portion of the artwork for Christine Reilly's poetry

Christine Reilly

The heart is made of flour. But
both of your hands are broken.

You smoke the heart. She leaves an aftertaste
like molasses, or electricity, in the folds of your throat.

You slice the heart, and the meat disappears. Instead of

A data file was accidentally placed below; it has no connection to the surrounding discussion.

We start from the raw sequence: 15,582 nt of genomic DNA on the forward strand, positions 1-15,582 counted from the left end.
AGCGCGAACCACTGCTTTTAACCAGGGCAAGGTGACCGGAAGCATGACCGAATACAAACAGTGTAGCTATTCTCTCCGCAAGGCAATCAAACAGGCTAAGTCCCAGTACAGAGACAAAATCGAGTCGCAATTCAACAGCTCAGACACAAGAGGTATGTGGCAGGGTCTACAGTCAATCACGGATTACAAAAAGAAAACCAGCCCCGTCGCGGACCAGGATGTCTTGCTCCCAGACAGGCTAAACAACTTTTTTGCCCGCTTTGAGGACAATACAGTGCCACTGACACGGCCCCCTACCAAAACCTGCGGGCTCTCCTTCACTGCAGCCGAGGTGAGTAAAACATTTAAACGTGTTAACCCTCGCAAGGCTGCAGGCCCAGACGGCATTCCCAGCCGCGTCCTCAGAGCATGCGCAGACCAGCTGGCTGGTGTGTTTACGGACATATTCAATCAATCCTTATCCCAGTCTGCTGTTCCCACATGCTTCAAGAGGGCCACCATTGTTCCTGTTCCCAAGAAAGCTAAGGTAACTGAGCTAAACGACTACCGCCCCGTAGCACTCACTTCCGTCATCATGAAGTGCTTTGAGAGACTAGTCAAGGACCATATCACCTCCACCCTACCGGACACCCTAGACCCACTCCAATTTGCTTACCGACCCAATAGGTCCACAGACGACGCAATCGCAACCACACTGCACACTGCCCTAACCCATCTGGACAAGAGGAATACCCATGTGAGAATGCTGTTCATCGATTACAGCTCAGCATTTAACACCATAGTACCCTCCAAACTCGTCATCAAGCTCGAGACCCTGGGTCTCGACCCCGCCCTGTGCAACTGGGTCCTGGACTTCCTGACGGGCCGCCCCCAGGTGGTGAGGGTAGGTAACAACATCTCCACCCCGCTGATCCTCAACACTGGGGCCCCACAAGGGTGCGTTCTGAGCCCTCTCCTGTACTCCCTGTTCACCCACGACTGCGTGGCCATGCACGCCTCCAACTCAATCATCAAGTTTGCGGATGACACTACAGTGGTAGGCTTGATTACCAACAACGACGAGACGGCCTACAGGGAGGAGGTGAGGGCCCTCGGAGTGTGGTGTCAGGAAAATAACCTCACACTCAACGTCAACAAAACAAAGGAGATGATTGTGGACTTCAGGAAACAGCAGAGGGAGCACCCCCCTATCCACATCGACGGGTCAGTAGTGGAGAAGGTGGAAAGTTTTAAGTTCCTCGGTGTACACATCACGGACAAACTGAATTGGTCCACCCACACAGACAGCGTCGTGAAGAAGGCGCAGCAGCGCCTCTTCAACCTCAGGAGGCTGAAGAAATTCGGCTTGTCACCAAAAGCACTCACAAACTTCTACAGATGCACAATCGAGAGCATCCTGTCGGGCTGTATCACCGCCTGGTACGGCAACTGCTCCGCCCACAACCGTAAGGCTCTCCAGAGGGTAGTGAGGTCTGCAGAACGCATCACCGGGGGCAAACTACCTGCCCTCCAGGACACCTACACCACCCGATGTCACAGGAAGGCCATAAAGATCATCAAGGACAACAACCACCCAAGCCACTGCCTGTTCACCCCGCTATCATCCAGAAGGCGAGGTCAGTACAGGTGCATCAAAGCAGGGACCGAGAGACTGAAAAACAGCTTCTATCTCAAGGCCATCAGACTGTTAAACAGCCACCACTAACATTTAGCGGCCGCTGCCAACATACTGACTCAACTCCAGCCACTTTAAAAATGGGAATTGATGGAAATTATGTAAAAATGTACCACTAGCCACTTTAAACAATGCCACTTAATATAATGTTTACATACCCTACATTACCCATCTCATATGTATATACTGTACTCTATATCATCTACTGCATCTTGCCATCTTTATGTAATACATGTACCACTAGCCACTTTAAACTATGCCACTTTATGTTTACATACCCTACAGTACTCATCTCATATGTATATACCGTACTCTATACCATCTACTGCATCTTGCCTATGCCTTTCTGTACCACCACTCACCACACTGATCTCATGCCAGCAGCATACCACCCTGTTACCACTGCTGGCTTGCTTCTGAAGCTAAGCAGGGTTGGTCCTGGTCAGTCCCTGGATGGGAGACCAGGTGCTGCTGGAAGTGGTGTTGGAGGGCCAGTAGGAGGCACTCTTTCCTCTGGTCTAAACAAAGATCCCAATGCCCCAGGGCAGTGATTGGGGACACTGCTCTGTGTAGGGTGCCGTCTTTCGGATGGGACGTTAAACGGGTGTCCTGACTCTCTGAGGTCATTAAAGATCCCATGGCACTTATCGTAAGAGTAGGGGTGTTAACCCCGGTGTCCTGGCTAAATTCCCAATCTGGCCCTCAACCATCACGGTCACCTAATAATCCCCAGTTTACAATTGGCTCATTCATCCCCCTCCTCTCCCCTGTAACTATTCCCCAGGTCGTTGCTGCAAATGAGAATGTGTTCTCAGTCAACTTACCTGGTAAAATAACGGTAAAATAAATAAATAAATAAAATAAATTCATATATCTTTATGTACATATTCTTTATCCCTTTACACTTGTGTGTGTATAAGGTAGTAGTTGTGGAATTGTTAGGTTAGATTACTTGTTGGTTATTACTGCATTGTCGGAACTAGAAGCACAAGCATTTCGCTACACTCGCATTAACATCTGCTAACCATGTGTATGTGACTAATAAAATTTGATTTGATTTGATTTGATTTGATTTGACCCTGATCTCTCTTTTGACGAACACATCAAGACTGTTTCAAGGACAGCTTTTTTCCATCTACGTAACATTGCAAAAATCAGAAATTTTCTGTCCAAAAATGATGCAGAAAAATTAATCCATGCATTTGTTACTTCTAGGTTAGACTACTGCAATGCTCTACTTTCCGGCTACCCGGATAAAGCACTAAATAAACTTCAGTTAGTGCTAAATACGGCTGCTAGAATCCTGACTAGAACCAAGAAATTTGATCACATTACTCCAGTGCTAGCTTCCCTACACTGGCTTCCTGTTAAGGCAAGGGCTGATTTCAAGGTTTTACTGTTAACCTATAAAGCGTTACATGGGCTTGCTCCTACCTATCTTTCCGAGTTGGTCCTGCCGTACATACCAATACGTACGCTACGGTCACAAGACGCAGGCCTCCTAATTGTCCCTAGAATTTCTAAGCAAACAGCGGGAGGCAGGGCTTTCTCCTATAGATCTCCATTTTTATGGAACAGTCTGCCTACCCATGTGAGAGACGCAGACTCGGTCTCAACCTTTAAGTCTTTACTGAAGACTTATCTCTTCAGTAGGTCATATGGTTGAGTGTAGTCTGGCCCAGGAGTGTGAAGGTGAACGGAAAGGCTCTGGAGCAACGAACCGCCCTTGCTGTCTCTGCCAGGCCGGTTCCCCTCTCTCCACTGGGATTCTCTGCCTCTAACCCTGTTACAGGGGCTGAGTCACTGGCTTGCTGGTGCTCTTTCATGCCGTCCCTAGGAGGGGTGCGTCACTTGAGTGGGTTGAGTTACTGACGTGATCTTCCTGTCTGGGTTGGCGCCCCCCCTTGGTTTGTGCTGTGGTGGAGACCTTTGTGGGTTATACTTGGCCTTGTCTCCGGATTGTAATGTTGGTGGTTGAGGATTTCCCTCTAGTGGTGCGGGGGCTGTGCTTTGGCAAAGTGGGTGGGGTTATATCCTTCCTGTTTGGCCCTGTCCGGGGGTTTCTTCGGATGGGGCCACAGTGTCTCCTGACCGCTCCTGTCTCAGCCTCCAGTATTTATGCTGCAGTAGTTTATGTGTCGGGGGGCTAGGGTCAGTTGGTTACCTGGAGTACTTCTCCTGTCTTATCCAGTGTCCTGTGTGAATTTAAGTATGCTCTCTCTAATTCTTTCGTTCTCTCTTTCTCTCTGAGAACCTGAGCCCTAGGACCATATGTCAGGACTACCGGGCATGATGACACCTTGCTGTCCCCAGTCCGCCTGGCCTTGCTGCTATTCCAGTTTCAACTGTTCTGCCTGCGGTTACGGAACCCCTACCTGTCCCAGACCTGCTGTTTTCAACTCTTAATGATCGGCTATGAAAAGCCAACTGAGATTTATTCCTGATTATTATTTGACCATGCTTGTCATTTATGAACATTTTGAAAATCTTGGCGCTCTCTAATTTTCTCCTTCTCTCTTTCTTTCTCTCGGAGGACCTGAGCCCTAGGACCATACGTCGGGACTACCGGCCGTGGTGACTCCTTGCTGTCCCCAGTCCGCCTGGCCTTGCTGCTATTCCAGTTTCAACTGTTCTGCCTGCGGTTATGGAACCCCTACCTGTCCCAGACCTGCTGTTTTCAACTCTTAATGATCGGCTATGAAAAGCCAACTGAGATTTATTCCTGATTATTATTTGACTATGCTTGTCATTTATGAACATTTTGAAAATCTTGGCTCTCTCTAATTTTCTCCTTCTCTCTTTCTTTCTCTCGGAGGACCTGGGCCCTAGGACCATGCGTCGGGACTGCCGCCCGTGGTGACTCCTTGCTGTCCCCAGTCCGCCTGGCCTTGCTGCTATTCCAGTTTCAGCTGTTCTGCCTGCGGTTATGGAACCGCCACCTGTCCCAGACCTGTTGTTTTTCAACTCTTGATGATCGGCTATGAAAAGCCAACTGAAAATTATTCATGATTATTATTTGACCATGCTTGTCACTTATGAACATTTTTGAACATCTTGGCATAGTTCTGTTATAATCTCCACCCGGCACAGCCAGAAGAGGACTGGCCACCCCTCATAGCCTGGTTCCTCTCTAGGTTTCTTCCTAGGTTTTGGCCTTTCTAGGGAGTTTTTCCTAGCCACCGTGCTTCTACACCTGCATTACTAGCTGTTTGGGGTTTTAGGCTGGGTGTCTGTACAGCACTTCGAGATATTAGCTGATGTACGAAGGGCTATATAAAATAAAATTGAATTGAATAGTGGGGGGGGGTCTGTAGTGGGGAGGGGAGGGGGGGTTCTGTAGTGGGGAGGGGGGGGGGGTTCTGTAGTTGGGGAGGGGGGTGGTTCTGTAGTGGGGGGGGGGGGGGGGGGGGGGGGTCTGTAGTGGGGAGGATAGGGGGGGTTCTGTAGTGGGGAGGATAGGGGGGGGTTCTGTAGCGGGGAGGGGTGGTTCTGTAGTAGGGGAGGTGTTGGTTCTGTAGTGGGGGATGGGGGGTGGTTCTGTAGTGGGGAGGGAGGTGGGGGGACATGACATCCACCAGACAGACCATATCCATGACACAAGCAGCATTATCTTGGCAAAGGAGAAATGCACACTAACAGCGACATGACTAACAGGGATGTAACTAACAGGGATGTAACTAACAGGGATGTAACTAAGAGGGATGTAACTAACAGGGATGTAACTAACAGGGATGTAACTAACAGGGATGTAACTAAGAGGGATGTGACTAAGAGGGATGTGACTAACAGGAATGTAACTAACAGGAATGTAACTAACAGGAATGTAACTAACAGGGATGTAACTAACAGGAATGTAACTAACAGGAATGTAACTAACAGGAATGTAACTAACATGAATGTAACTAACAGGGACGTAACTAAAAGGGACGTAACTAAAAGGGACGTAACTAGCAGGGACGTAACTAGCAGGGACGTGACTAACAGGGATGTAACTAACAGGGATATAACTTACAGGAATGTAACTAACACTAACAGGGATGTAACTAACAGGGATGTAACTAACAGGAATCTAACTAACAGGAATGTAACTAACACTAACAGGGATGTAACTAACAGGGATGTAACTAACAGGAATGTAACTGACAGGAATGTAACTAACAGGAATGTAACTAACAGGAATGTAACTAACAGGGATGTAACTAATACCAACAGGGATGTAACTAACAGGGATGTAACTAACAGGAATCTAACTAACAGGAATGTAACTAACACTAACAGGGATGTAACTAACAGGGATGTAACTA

paralyzing the heart, as your intention, you have instead aborted the heart.

You bury the heart. Under the topsoil, you can hear it
mouthing a single word. Yoooou. Or perhaps, moooo.

The heart does not believe in accident. If you listen, you can still
picture her: her clumsy tongue, her violent pulse.

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FRiGG: A Magazine of Fiction and Poetry | Issue 34 | Fall 2011